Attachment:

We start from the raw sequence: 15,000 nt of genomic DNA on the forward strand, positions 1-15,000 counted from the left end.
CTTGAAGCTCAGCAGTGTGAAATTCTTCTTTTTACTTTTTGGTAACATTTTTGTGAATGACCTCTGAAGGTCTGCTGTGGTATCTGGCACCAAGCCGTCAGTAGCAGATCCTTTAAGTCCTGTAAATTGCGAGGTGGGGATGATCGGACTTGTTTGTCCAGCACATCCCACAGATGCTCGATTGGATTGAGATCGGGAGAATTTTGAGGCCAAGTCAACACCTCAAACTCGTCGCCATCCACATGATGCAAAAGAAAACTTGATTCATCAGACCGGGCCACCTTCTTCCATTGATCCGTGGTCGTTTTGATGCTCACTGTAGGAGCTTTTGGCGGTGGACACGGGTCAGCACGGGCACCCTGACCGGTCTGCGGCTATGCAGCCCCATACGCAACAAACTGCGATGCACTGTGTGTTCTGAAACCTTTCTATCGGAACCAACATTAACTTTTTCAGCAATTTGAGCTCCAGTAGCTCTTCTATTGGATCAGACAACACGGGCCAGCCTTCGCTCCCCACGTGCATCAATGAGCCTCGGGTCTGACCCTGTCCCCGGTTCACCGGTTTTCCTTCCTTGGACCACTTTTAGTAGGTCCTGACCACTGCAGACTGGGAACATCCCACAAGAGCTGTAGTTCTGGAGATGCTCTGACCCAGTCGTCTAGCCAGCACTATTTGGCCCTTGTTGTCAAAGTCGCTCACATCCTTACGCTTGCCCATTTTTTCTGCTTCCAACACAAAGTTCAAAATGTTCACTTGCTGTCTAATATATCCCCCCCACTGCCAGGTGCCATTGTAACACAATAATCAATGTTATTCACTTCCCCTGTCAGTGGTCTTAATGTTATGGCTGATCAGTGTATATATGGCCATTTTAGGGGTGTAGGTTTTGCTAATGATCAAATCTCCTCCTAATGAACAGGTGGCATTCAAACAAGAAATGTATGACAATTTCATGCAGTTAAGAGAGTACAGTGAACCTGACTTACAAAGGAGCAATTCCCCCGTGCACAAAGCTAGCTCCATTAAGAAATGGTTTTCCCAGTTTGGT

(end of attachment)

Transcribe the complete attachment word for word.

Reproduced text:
We start from the raw sequence: 15,000 nt of genomic DNA on the forward strand, positions 1-15,000 counted from the left end.
CTTGAAGCTCAGCAGTGTGAAATTCTTCTTTTTACTTTTTGGTAACATTTTTGTGAATGACCTCTGAAGGTCTGCTGTGGTATCTGGCACCAAGCCGTCAGTAGCAGATCCTTTAAGTCCTGTAAATTGCGAGGTGGGGATGATCGGACTTGTTTGTCCAGCACATCCCACAGATGCTCGATTGGATTGAGATCGGGAGAATTTTGAGGCCAAGTCAACACCTCAAACTCGTCGCCATCCACATGATGCAAAAGAAAACTTGATTCATCAGACCGGGCCACCTTCTTCCATTGATCCGTGGTCGTTTTGATGCTCACTGTAGGAGCTTTTGGCGGTGGACACGGGTCAGCACGGGCACCCTGACCGGTCTGCGGCTATGCAGCCCCATACGCAACAAACTGCGATGCACTGTGTGTTCTGAAACCTTTCTATCGGAACCAACATTAACTTTTTCAGCAATTTGAGCTCCAGTAGCTCTTCTATTGGATCAGACAACACGGGCCAGCCTTCGCTCCCCACGTGCATCAATGAGCCTCGGGTCTGACCCTGTCCCCGGTTCACCGGTTTTCCTTCCTTGGACCACTTTTAGTAGGTCCTGACCACTGCAGACTGGGAACATCCCACAAGAGCTGTAGTTCTGGAGATGCTCTGACCCAGTCGTCTAGCCAGCACTATTTGGCCCTTGTTGTCAAAGTCGCTCACATCCTTACGCTTGCCCATTTTTTCTGCTTCCAACACAAAGTTCAAAATGTTCACTTGCTGTCTAATATATCCCCCCCACTGCCAGGTGCCATTGTAACACAATAATCAATGTTATTCACTTCCCCTGTCAGTGGTCTTAATGTTATGGCTGATCAGTGTATATATGGCCATTTTAGGGGTGTAGGTTTTGCTAATGATCAAATCTCCTCCTAATGAACAGGTGGCATTCAAACAAGAAATGTATGACAATTTCATGCAGTTAAGAGAGTACAGTGAACCTGACTTACAAAGGAGCAATTCCCCCGTGCACAAAGCTAGCTCCATTAAGAAATGGTTTTCCCAGTTTGGT